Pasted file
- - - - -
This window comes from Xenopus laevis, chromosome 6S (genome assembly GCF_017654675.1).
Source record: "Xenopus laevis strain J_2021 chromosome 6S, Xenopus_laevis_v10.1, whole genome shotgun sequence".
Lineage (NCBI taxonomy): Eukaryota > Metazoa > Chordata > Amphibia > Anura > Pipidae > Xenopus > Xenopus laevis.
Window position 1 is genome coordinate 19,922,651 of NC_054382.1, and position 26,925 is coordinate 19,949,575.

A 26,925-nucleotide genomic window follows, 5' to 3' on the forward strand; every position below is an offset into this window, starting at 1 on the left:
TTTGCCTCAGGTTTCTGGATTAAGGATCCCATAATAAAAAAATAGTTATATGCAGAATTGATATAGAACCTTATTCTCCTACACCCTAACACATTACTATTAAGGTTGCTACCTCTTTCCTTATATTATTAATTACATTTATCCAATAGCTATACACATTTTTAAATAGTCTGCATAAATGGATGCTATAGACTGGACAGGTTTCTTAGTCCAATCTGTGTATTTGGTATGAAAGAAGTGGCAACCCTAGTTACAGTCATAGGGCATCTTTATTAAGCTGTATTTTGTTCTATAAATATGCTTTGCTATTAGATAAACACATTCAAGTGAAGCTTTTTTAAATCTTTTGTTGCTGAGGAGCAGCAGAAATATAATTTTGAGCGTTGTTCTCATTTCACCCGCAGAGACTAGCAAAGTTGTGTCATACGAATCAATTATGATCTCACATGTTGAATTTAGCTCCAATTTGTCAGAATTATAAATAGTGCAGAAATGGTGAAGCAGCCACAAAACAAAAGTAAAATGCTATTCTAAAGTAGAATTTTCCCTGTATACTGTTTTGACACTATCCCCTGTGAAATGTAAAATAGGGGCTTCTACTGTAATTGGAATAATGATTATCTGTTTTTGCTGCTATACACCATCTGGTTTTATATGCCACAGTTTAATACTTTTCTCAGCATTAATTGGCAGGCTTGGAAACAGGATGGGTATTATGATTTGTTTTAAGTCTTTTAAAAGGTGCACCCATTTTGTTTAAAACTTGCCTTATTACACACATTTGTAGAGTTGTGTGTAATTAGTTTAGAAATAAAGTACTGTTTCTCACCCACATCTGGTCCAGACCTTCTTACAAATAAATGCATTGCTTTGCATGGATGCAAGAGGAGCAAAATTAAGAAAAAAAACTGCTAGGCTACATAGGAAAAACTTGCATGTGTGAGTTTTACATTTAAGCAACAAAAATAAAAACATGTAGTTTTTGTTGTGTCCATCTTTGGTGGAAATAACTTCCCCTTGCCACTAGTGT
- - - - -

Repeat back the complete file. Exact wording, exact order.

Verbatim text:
This window comes from Xenopus laevis, chromosome 6S (genome assembly GCF_017654675.1).
Source record: "Xenopus laevis strain J_2021 chromosome 6S, Xenopus_laevis_v10.1, whole genome shotgun sequence".
Lineage (NCBI taxonomy): Eukaryota > Metazoa > Chordata > Amphibia > Anura > Pipidae > Xenopus > Xenopus laevis.
Window position 1 is genome coordinate 19,922,651 of NC_054382.1, and position 26,925 is coordinate 19,949,575.

A 26,925-nucleotide genomic window follows, 5' to 3' on the forward strand; every position below is an offset into this window, starting at 1 on the left:
TTTGCCTCAGGTTTCTGGATTAAGGATCCCATAATAAAAAAATAGTTATATGCAGAATTGATATAGAACCTTATTCTCCTACACCCTAACACATTACTATTAAGGTTGCTACCTCTTTCCTTATATTATTAATTACATTTATCCAATAGCTATACACATTTTTAAATAGTCTGCATAAATGGATGCTATAGACTGGACAGGTTTCTTAGTCCAATCTGTGTATTTGGTATGAAAGAAGTGGCAACCCTAGTTACAGTCATAGGGCATCTTTATTAAGCTGTATTTTGTTCTATAAATATGCTTTGCTATTAGATAAACACATTCAAGTGAAGCTTTTTTAAATCTTTTGTTGCTGAGGAGCAGCAGAAATATAATTTTGAGCGTTGTTCTCATTTCACCCGCAGAGACTAGCAAAGTTGTGTCATACGAATCAATTATGATCTCACATGTTGAATTTAGCTCCAATTTGTCAGAATTATAAATAGTGCAGAAATGGTGAAGCAGCCACAAAACAAAAGTAAAATGCTATTCTAAAGTAGAATTTTCCCTGTATACTGTTTTGACACTATCCCCTGTGAAATGTAAAATAGGGGCTTCTACTGTAATTGGAATAATGATTATCTGTTTTTGCTGCTATACACCATCTGGTTTTATATGCCACAGTTTAATACTTTTCTCAGCATTAATTGGCAGGCTTGGAAACAGGATGGGTATTATGATTTGTTTTAAGTCTTTTAAAAGGTGCACCCATTTTGTTTAAAACTTGCCTTATTACACACATTTGTAGAGTTGTGTGTAATTAGTTTAGAAATAAAGTACTGTTTCTCACCCACATCTGGTCCAGACCTTCTTACAAATAAATGCATTGCTTTGCATGGATGCAAGAGGAGCAAAATTAAGAAAAAAAACTGCTAGGCTACATAGGAAAAACTTGCATGTGTGAGTTTTACATTTAAGCAACAAAAATAAAAACATGTAGTTTTTGTTGTGTCCATCTTTGGTGGAAATAACTTCCCCTTGCCACTAGTGT